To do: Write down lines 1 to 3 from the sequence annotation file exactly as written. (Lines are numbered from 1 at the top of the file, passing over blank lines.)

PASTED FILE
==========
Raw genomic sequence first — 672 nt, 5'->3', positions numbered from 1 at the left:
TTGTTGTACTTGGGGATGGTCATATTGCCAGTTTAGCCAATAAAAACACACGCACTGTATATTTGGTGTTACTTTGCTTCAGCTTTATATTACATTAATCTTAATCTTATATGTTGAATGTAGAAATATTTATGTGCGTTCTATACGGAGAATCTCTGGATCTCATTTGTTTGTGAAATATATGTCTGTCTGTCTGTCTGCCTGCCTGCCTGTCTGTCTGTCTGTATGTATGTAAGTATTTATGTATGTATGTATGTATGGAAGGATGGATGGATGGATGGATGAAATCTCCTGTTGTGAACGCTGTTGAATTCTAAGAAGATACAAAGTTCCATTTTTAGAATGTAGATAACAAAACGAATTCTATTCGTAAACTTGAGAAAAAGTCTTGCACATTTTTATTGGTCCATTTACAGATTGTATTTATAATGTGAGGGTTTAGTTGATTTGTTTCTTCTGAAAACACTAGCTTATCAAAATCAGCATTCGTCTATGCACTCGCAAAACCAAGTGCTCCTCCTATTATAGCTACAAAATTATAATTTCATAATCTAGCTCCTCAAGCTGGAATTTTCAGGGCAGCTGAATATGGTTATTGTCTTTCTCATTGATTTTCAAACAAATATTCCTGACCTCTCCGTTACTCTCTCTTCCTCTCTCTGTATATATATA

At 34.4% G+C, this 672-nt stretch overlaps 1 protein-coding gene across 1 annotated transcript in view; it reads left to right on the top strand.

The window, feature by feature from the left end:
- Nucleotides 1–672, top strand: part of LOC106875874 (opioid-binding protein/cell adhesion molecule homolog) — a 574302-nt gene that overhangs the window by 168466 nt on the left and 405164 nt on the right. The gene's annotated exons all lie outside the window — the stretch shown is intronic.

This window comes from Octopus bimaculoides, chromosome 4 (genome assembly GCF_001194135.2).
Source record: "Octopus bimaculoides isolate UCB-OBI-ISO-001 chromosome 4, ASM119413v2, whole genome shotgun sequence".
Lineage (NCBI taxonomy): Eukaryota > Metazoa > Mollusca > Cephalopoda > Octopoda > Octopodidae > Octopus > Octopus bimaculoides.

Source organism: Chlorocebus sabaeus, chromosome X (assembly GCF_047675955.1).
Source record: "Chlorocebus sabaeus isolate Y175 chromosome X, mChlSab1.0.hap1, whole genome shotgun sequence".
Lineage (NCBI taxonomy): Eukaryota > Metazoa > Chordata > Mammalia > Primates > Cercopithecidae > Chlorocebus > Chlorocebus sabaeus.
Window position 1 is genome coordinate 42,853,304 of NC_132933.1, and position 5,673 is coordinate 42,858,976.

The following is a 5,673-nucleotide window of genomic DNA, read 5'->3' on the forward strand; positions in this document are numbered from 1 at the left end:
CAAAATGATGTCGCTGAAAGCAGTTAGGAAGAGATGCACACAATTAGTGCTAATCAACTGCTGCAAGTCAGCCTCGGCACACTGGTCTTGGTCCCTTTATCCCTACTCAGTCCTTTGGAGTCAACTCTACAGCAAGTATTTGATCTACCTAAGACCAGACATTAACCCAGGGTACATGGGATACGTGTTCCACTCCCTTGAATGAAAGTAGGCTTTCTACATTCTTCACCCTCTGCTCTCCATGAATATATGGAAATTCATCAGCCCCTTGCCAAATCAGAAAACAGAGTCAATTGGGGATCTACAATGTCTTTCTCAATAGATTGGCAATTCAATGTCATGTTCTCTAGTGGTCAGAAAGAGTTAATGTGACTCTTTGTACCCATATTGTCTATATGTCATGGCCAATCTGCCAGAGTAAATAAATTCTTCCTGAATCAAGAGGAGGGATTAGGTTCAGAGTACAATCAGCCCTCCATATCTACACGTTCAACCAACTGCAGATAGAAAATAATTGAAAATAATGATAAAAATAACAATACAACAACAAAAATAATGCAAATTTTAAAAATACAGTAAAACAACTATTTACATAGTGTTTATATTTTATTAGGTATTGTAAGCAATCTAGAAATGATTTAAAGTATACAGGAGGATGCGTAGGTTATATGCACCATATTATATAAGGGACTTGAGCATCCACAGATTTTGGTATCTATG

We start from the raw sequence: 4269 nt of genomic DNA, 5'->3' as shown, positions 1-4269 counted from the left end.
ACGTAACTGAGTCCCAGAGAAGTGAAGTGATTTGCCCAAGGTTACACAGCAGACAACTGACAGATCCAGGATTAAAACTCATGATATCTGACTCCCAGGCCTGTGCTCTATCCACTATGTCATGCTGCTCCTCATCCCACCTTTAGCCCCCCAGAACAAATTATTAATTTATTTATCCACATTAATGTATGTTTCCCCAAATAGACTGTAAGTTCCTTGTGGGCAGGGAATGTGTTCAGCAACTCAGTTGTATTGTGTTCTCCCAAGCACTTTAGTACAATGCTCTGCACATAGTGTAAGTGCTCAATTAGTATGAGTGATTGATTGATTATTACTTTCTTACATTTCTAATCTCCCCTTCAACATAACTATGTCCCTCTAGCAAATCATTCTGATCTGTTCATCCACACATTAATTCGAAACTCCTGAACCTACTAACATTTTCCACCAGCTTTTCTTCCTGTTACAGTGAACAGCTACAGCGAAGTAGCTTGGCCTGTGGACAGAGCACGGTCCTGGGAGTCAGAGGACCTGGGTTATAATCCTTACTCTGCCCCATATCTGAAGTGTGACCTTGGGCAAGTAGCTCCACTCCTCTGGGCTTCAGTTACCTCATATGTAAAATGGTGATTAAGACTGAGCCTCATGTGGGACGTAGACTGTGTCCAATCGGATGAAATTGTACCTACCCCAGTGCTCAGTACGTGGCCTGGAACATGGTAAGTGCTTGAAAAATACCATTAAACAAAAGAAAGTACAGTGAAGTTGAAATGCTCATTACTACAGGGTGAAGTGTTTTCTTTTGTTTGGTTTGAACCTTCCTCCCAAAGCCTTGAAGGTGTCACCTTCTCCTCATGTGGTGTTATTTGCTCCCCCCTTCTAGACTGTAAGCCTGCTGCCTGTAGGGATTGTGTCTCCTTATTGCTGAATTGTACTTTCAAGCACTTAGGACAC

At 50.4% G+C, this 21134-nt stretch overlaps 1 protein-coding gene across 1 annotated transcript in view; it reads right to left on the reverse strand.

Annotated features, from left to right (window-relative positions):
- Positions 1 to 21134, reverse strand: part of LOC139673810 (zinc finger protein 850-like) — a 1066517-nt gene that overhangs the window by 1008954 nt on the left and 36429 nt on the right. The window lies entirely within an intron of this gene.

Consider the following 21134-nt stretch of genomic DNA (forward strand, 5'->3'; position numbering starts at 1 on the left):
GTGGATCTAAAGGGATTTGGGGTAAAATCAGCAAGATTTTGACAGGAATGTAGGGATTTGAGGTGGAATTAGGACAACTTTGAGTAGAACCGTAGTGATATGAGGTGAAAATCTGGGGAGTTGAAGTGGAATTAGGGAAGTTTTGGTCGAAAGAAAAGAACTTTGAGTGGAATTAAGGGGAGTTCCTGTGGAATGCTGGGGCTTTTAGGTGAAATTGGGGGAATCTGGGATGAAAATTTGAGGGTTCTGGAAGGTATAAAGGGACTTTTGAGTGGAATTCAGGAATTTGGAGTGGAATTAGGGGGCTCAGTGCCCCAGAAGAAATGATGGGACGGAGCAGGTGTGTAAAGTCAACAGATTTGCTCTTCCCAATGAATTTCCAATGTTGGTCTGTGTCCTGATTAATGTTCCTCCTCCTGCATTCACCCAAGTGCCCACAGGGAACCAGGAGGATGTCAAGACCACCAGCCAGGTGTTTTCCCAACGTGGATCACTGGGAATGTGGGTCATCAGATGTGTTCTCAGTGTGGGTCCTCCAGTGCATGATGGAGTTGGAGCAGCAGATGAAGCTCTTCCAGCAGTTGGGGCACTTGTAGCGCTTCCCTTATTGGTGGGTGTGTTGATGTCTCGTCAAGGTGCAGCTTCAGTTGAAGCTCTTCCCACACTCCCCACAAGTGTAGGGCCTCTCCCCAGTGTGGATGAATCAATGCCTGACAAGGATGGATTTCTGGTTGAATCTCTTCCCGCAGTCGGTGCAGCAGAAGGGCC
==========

Raw genomic sequence first — 672 nt, 5'->3', positions numbered from 1 at the left:
TTGTTGTACTTGGGGATGGTCATATTGCCAGTTTAGCCAATAAAAACACACGCACTGTATATTTGGTGTTACTTTGCTTCAGCTTTATATTACATTAATCTTAATCTTATATGTTGAATGTAGAAATATTTATGTGCGTTCTATACGGAGAATCTCTGGATCTCATTTGTTTGTGAAATATATGTCTGTCTGTCTGTCTGCCTGCCTGCCTGTCTGTCTGTCTGTATGTATGTAAGTATTTATGTATGTATGTATGTATGGAAGGATGGATGGATGGATGGATGAAATCTCCTGTTGTGAACGCTGTTGAATTCTAAGAAGATACAAAGTTCCATTTTTAGAATGTAGATAACAAAACGAATTCTATTCGTAAACTTGAGAAAAAGTCTTGCACATTTTTATTGGTCCATTTACAGATTGTATTTATAATGTGAGGGTTTAGTTGATTTGTTTCTTCTGAAAACACTAGCTTATCAAAATCAGCATTCGTCTATGCACTCGCAAAACCAAGTGCTCCTCCTATTATAGCTACAAAATTATAATTTCATAATCTAGCTCCTCAAGCTGGAATTTTCAGGGCAGCTGAATATGGTTATTGTCTTTCTCATTGATTTTCAAACAAATATTCCTGACCTCTCCGTTACTCTCTCTTCCTCTCTCTGTATATATATA

At 34.4% G+C, this 672-nt stretch overlaps 1 protein-coding gene across 1 annotated transcript in view; it reads left to right on the top strand.